Pie Chart with Custom Labels in WinForms

In this tutorial we will build the following pie chart using MindFusion Charts and Gauges for WinForms library:

This is a PieChart with a custom Series class that extends the capabilities of a standard PieSeries We need to create a custom Series class because we want the inner labels to follow a special format and we want the outer labels to be rendered as legend items not near pie pieces.

You can download the source code of the sample together with the MindFusion libraries used from the link at the bottom of the post.

I. General Setup

We create an empty WinForms application in C# with Visual Studio. We create a folder called References and there we copy the MindFusion.*.dll -s that we will need. They are:


We reference those files in our project: we right-click the References folder in the Solution Explorer and click on “Add Reference”. Then we browse to our local References folder and add the 3 dll-s.

We have installed MindFusion Charts and Gauges from the website: http://mindfusion.eu/ChartWinFormsTrial.zip and now we need only to find the PieChart control, drag and drop it onto the WinForms Form of our application.

II. The Custom Pie Series

When you create a custom series you need to implement the Series interface. You need to declare several methods and properties, and one event. Let’s start with the constructor.

We need our chart to use one array with data and one array with labels. We declare two class variables for that and assign to them the values that we receive for them in the constructor. We name the new class CustomPieSeries:

public class CustomPieSeries : Series
	public CustomPieSeries(IList data, IList legendLabels )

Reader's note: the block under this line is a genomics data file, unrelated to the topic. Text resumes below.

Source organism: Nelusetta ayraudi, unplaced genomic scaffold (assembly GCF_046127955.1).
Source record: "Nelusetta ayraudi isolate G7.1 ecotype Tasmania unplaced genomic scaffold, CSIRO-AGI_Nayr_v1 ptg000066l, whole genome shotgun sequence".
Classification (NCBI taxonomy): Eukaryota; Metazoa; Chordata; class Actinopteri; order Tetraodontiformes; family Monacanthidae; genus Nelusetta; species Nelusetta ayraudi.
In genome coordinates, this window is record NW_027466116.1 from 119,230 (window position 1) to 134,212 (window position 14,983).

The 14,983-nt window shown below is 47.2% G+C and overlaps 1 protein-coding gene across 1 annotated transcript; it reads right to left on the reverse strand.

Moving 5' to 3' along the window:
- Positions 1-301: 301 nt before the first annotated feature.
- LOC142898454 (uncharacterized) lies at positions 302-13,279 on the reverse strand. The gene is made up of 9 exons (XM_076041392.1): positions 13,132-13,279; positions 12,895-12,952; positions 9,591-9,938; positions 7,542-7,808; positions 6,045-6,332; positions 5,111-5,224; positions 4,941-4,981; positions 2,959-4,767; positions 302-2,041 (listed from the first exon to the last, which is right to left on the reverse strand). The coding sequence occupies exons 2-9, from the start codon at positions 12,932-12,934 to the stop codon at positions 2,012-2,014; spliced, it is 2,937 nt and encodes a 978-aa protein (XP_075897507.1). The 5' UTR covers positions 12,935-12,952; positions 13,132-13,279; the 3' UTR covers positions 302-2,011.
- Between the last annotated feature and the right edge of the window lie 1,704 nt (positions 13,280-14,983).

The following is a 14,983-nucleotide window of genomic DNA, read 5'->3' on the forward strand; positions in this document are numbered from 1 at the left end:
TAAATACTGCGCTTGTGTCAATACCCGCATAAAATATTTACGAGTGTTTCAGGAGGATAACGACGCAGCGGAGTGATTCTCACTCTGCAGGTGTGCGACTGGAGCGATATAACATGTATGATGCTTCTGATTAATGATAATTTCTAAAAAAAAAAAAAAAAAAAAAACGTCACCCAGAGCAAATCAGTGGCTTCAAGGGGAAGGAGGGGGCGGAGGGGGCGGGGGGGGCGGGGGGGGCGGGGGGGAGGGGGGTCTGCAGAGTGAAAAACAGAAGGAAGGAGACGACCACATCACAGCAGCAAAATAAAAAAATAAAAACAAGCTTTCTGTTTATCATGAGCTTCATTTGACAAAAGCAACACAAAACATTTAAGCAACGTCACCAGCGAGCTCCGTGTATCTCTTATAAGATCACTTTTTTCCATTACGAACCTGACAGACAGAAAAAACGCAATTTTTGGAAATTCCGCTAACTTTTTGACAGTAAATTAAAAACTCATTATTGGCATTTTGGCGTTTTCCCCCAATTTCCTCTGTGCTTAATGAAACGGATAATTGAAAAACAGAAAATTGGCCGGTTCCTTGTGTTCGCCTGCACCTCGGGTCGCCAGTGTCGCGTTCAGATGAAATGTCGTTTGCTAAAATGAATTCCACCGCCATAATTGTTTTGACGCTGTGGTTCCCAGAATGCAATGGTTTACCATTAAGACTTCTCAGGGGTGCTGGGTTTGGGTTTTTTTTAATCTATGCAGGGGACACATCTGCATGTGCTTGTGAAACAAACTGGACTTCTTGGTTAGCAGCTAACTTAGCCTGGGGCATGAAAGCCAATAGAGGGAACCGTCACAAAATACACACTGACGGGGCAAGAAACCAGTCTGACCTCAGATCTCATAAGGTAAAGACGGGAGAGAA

values = data;		
		_legendLabels = legendLabels;

		//sum up all pie data
		total = 0.0;
		for (int i = 0; i < data.Count; i++)
			total += data[i];

	IList values;	
	IList _legendLabels;
        double total = 0L;

We have added a new class variable called total. It is needed to keep the sum of all data for the chart. We will use this variable when we calculate the percent value of each pie piece.

The SupportedLabels property of type LabelKinds is the way to set which labels will be rendered by the new series. We want tooltips, inner labels and legend labels. There is no special enum field for legend labels. You just set which labels form the series should be rendered as legend items. We decide to use for this the ZAxisLabel, because it is not drawn anywhere on the pie chart and we won’t see it doubled by the legend labels. So, we say that the chart supports ZAxisLabels and we will tell the series that the ZAxisLabels must be rendered in the legend. We will do this later.

public LabelKinds SupportedLabels
	get { return LabelKinds.InnerLabel | LabelKinds.ToolTip | LabelKinds.ZAxisLabel; }

The GetLabel method is the place where we must return the correct label according to the type and position of the label, which are provided as arguments.

public string GetLabel(int index, LabelKinds kind)
	double percent = (values[index] / total) * 100;
	if (kind == LabelKinds.InnerLabel)
		return percent.ToString("F2") + "%\n" + values[index].ToString();
	if (kind == LabelKinds.ToolTip)
		return "Number of interns: " + values[index].ToString("F0") + 
			"\nPercent of total: " + percent.ToString("F2") + "%";

	if (kind == LabelKinds.ZAxisLabel)
		return _legendLabels[index].ToString();

	return null;

Here we have the chance to work over the raw data that we have for the series and return the desired labels as a string. We want the inner label to appear as the data value together with its percent representation. We calculate the percent thanks to the total variable and format it in an appropriate way:

 if (kind == LabelKinds.InnerLabel)
	return percent.ToString("F2") + "%\n" + values[index].ToString();

We do the same with the tooltips. We add an explanation text to the tooltip of each piece:

if (kind == LabelKinds.ToolTip)
	return "Number of interns: " + values[index].ToString("F0") +